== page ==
There is no simple answer.
Some cliches are resounding necessities. The temptation from fiction, television, movies, and mythology is to iron out contradictions with narrative screw-turns; the roof will stay on in a windstorm if you’ve added enough screws, right? I don’t think so anymore. Enough wind and you’re looking at the storm from your couch, no matter what the story. There’s no perfect design, no pure clarity. For some, including me, coming to believe this causes a total turning away. At least for a while. Things can’t be excellent (or great)? I’m out.
And yet, as long as that out isn’t too aggressive, time continues to accumulate. Motives become more complex. That which was absolutely bad or good takes on the character of partiality and confusion. And this does not mean all is permitted, all can be forgiven. Forgetting is necessary, as a sort of archiving, such that one’s dwelling can have its first floor livable, even as its basement stores that which assuredly makes life harder when revisited.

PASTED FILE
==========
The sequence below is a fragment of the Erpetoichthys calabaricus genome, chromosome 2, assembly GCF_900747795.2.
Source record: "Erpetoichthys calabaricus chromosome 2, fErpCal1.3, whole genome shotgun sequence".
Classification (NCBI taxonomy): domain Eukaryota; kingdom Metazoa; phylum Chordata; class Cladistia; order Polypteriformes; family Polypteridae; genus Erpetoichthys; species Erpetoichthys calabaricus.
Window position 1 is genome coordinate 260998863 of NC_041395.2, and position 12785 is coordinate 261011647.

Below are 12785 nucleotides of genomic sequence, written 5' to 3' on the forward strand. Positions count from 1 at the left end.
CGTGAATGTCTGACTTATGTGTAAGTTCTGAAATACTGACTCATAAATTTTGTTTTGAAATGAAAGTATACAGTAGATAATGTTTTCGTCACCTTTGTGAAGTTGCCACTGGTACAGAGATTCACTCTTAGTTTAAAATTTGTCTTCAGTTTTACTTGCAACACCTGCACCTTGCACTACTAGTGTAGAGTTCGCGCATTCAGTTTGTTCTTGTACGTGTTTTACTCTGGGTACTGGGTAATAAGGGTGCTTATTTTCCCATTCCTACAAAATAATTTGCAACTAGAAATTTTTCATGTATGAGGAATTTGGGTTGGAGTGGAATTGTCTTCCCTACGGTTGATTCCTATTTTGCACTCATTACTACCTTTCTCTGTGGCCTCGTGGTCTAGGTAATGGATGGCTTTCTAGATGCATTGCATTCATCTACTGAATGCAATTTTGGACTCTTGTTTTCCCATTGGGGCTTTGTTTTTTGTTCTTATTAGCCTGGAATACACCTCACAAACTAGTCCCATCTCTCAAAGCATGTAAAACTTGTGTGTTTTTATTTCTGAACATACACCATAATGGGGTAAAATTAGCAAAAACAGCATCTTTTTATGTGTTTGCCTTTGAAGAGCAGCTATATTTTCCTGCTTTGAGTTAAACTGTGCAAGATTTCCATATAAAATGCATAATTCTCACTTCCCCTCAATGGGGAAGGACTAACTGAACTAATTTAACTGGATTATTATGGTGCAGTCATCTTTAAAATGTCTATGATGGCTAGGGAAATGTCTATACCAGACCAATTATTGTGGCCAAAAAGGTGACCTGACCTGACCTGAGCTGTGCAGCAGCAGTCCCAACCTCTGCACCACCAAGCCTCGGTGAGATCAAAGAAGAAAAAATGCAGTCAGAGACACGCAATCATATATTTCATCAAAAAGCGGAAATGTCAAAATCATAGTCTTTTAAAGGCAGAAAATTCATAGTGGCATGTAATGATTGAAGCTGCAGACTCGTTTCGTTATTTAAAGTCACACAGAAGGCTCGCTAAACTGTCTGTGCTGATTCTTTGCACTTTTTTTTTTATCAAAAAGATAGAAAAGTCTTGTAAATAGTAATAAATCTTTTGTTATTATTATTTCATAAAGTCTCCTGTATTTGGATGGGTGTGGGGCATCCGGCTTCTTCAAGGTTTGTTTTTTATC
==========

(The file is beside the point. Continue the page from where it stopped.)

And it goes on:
I’ve variously felt that organizations, groups, and individuals had characters that could be described in short; my thirst for aphorisms to cuttingly describe things was endless, as were the things that I felt cause me and other harm. A cynicism-driving set of forces. And while they lead to a break, this break has been partial and engagement pairs well with contemplation when neither is consuming.
It’s a rebuilding year every year. It’s the year to go for it every year. It’s a dark year every year. Time scales and narratives are flexible, relative, and re-makeable. And yet, compasses can be fashioned. One may never visit the Hudson Bay nor completely understand the needle’s action at a distance and still develop an intuitive and logical sense of direction. Something about mutuality and reciprocity and gifts. Something about groups and individuals and small intimacies. Something about movement and reading and writing. Something about sleep and death and birth. An amalgam of nouns and verbs and adjectives develop resonances, and the inner and outer ears become attuned. I don’t think any of this qualifies as philosophy or wisdom or an instruction manual or a set of reminders. It’s something less than all this. Something that stays close to the ground. And for want of a better method to explain it, language remains the stand-in that carries this not-so-simple load.